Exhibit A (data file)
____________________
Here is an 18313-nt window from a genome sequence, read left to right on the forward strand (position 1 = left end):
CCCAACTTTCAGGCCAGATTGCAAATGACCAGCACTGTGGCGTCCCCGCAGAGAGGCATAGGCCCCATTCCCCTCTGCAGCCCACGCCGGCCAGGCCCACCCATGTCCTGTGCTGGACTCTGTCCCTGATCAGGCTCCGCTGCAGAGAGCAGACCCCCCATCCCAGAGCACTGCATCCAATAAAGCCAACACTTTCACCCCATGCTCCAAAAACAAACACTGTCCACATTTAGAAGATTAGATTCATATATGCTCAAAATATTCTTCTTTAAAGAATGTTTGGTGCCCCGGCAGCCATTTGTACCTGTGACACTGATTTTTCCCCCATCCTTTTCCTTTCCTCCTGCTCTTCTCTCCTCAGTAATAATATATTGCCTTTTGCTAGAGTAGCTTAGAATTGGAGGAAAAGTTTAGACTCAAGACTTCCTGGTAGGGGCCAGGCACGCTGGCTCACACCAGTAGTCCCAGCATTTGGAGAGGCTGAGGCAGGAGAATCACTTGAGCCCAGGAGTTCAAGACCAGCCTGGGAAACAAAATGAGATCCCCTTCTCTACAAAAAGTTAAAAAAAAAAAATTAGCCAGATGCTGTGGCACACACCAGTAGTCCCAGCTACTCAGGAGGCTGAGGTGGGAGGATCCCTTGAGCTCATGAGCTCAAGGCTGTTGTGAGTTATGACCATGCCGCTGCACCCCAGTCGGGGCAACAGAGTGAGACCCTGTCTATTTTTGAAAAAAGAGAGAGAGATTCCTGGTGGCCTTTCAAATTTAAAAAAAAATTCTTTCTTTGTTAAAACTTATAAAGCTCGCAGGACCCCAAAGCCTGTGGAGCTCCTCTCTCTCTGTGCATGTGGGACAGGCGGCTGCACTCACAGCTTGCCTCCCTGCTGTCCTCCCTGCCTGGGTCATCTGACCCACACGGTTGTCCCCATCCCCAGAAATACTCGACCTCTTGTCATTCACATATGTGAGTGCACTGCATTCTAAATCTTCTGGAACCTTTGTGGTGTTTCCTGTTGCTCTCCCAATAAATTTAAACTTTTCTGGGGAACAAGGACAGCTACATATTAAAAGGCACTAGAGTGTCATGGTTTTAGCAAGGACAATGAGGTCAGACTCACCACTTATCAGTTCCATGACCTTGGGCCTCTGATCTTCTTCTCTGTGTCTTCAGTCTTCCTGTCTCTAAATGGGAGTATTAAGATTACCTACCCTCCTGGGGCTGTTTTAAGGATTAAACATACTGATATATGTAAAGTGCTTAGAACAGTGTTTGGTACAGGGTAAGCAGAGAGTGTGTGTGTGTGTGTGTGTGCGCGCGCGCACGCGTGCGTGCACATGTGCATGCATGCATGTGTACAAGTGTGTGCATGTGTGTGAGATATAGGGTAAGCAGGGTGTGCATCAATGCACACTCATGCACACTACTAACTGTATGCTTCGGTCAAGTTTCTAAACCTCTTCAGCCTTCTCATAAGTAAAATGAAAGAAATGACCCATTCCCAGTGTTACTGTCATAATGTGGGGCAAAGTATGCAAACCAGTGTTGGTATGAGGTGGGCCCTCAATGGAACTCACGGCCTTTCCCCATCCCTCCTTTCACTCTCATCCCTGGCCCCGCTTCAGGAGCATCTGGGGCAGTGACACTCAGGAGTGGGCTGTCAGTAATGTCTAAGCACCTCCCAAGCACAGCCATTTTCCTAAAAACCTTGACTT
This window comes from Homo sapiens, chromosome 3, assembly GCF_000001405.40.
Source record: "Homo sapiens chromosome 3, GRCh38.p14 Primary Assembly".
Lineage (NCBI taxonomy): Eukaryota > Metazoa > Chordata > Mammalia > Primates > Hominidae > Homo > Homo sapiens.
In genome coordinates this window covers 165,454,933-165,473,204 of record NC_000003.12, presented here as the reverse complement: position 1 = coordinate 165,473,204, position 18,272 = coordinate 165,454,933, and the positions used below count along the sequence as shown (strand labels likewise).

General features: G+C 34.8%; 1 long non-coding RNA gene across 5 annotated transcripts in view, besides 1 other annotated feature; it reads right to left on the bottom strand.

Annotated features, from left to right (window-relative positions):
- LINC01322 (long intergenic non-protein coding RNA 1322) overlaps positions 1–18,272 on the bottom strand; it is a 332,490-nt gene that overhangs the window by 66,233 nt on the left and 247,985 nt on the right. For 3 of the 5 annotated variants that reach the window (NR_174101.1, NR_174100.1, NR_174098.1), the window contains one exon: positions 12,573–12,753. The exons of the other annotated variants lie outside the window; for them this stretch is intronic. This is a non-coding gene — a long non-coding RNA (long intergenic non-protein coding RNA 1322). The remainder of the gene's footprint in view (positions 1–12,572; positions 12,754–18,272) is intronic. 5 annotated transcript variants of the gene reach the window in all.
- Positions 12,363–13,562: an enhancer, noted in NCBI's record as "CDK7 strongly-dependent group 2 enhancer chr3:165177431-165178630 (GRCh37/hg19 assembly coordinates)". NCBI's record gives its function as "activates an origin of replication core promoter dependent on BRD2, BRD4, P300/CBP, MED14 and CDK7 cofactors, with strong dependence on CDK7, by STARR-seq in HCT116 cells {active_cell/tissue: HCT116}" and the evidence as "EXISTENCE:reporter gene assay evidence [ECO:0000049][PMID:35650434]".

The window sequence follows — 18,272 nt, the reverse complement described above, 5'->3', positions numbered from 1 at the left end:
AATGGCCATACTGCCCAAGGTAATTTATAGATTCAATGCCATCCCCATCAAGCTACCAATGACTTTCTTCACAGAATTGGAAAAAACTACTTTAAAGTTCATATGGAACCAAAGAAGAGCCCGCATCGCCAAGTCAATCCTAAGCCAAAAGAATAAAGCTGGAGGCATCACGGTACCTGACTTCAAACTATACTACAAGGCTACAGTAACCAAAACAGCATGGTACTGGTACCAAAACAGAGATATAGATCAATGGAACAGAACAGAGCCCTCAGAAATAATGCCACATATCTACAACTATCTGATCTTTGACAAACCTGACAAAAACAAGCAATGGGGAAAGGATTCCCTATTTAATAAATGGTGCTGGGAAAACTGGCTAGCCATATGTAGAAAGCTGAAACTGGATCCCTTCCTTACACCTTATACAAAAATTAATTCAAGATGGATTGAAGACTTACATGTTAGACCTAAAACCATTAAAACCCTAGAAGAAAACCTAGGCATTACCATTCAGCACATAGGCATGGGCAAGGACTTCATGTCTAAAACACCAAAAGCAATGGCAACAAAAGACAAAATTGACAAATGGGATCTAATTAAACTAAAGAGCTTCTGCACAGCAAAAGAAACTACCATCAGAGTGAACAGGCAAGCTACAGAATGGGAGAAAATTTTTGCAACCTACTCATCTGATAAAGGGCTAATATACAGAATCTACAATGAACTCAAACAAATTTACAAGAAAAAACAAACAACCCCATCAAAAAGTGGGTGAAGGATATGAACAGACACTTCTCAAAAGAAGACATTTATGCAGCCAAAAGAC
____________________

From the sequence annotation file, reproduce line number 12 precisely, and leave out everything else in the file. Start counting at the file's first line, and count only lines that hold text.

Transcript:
AATGGCCATACTGCCCAAGGTAATTTATAGATTCAATGCCATCCCCATCAAGCTACCAATGACTTTCTTCACAGAATTGGAAAAAACTACTTTAAAGTTCATATGGAACCAAAGAAGAGCCCGCATCGCCAAGTCAATCCTAAGCCAAAAGAATAAAGCTGGAGGCATCACGGTACCTGACTTCAAACTATACTACAAGGCTACAGTAACCAAAACAGCATGGTACTGGTACCAAAACAGAGATATAGATCAATGGAACAGAACAGAGCCCTCAGAAATAATGCCACATATCTACAACTATCTGATCTTTGACAAACCTGACAAAAACAAGCAATGGGGAAAGGATTCCCTATTTAATAAATGGTGCTGGGAAAACTGGCTAGCCATATGTAGAAAGCTGAAACTGGATCCCTTCCTTACACCTTATACAAAAATTAATTCAAGATGGATTGAAGACTTACATGTTAGACCTAAAACCATTAAAACCCTAGAAGAAAACCTAGGCATTACCATTCAGCACATAGGCATGGGCAAGGACTTCATGTCTAAAACACCAAAAGCAATGGCAACAAAAGACAAAATTGACAAATGGGATCTAATTAAACTAAAGAGCTTCTGCACAGCAAAAGAAACTACCATCAGAGTGAACAGGCAAGCTACAGAATGGGAGAAAATTTTTGCAACCTACTCATCTGATAAAGGGCTAATATACAGAATCTACAATGAACTCAAACAAATTTACAAGAAAAAACAAACAACCCCATCAAAAAGTGGGTGAAGGATATGAACAGACACTTCTCAAAAGAAGACATTTATGCAGCCAAAAGAC